Thermohydraulics for cooling of Tokamak Superconducting Magnets by pptfiles


									      Thermohydraulics for cooling of Tokamak Superconducting Magnets
                                 S. Nicollet1, B. Lacroix, J.L. Duchateau

    CEA, DRFC/STEP, CE Cadarache, France

For the ITER (International Thermonuclear Experimental Reactor) project, very high magnetic fields
will be produced by different superconducting coils (Figure 1): the Toroidal Field (TF) coils are
necessary to confine the plasma (9 T); the Central Solenoid and the 6 equilibrium coils constituting
the PF (Poloidal Field) system provide the magnetic fields which induce, shape and control the 15
MA plasma current during the 1800 s of a typical plasma scenario.
In Fusion domain, the size of the machines requires high current conductors and high voltages during
protection phases when the magnet must be rapidly deenergised. In ITER, the choice of
superconducting coils has been made like in Tore Supra (Cadarache) to keep the electricity
consumption at low level The present solutions for ITER consist in Cable-In-Conduit Conductor
(CICC, Figure 2) characterised by a steel jacket, an external electrical insulation, and forced flow
cryogenic cooling of supercritical helium at few bars and a temperature at about 4.5 K. The CICC
comprises two regions in parallel: the bundle region where the superconducting strands are located,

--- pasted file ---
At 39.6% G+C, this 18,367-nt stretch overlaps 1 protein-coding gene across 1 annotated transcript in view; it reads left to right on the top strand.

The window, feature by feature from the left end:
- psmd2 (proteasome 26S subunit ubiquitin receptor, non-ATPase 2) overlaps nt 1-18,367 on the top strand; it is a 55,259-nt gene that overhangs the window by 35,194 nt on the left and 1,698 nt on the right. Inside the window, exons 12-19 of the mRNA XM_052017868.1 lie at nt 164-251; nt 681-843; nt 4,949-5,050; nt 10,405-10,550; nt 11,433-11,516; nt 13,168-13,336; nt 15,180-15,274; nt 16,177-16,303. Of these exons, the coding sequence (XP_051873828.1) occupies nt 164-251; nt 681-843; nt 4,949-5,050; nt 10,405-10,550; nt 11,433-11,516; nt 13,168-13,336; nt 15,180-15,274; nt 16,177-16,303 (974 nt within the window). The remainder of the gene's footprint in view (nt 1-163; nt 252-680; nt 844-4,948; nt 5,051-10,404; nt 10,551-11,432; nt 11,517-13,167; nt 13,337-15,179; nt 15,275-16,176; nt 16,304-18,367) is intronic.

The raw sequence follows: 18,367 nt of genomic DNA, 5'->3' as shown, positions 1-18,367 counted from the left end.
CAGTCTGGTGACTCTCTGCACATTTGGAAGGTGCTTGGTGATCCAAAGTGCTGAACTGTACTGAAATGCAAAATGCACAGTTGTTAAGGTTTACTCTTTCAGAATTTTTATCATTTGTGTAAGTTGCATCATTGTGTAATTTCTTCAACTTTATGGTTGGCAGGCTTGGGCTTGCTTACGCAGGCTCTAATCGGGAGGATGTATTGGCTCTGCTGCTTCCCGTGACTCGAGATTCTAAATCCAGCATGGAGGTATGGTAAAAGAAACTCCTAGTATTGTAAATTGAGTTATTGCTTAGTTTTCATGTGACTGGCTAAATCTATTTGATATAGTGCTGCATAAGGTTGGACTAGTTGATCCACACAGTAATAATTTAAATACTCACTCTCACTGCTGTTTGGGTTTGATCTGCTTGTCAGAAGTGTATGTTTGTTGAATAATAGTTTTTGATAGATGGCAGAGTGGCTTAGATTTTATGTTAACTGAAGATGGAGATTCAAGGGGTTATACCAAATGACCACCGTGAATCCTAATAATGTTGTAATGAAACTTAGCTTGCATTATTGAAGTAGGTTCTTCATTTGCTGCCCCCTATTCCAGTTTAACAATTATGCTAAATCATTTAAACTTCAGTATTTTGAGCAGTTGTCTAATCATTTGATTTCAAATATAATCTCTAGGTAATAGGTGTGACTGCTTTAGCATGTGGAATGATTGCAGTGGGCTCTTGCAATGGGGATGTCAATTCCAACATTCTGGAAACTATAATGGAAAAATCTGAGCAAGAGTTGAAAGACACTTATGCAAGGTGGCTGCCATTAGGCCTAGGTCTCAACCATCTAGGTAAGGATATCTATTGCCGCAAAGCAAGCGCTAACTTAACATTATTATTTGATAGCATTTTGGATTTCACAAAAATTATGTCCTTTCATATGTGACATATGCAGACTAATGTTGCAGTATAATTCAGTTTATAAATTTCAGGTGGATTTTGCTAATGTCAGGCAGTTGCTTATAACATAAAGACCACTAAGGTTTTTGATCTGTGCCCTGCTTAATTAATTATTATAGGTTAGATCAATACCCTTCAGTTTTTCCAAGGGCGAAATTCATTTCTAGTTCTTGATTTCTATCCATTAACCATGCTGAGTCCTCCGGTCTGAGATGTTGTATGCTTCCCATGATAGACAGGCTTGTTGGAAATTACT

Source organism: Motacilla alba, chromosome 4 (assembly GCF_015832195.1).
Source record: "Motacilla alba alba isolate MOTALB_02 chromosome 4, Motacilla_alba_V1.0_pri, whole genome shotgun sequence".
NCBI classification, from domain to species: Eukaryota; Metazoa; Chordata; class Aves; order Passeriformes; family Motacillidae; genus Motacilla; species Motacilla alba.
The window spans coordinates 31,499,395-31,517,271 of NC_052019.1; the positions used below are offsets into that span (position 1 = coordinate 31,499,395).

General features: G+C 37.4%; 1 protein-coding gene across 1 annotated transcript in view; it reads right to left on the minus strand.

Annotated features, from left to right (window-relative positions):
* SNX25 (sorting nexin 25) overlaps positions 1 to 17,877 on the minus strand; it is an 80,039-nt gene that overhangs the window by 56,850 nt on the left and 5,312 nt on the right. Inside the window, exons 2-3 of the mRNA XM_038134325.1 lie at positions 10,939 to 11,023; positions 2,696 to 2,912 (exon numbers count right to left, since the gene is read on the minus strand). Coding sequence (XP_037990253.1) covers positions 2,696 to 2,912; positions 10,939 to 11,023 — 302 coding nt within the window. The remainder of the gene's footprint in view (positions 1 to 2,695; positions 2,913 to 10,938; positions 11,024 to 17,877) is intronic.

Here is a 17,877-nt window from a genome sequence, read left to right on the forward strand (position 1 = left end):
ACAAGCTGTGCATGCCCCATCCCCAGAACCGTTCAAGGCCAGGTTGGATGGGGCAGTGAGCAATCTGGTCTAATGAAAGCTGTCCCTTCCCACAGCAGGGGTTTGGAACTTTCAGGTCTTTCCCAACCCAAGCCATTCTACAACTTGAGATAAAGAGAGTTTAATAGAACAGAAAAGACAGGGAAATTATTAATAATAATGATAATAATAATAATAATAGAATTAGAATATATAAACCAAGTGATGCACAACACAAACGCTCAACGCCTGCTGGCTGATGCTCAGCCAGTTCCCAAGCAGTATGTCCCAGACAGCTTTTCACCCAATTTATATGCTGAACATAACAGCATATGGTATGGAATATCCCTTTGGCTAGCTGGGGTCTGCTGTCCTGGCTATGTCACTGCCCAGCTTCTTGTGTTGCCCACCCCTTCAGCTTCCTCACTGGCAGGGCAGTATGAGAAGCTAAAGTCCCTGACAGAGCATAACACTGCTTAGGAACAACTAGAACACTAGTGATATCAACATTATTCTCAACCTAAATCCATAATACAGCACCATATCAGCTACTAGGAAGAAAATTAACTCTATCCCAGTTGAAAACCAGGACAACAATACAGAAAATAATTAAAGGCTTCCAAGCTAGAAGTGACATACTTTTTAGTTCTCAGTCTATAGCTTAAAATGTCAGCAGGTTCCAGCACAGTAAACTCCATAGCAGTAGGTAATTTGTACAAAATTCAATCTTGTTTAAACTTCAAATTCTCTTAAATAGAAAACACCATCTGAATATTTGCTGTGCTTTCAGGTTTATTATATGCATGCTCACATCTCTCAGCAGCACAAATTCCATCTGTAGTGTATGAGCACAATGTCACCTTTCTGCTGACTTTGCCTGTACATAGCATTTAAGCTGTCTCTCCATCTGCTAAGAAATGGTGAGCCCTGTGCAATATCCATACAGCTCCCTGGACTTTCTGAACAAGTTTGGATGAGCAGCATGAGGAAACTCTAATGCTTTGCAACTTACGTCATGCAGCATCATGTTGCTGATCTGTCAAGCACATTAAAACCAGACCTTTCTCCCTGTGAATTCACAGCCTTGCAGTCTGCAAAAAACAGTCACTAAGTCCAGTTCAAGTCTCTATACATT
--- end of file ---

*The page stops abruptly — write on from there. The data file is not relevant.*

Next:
and the central hole delimited by a so called central spiral.
The Toroidal Field type magnets include Nb3Sn CICC (68 kA) which are inserted into stainless steel
radial plates (Figure 3) and constitute the winding pack which is itself comprised in a stainless steel
case. The superconducting joints permits to wound the pancake’s CICC electrically in series whereas
they are hydraulically in parallel. During a safety discharge of the magnet, eddy currents and
associated heat generation are induced in these plates. This power is transferred into the conductor
helium channels by a diffusion process through the conductor steel jacket and insulation. The PF
Coils are wound with square Jacket niobium-titanium CICC (45 kA). These coils will experience
severe heat loads specially during the 400 s of the plasma burn: nuclear heating due to the 400 MW
of fusion power, thermal radiation and AC losses (due to variation of magnetic field).
In order to evaluate the conductor margins as well as to assess one possible quench, thermal and
hydraulic analysis are performed with two type of codes:
- the 1-D CRYOSOFT codes Gandalf and Flower, which model one CICC coupled with one
cryogenic loop
- the VINCENTA code developed by Efremov Institute which permits some quasi-3D model of a
system of coils coupled with cryogenic circuit.
The previously described heat loads are taken into account as well as the conductor parameters, the
magnetic field and the external cooling circuit. A series of parameters are determined such as friction
factor in CICC Channels, heat exchange coefficient from one region to the other, mass flow
distribution, etc…
In preparation of the ITER project, two model coils at reduced schedule have been produced with
Nb3Sn CICC and tested: the Central Solenoid Model Coil (CSMC) in JAERI (Japan) and the
European Toroidal Field Model Coil (TFMC) with 10 parallel pancakes (Figure 3) in FZK-Germany in
2001 and 2002. Numerical flow model and thermohydraulic analyses have been performed on
steady state or transient operation to determine the performances of the coils [REF1]. The results are
here presented and discussed.
Figure 1 : ITER Magnetic System Figure 2 : Cable In Conduit Conductor Figure 3 TFMC outer leg
equatorial cross section

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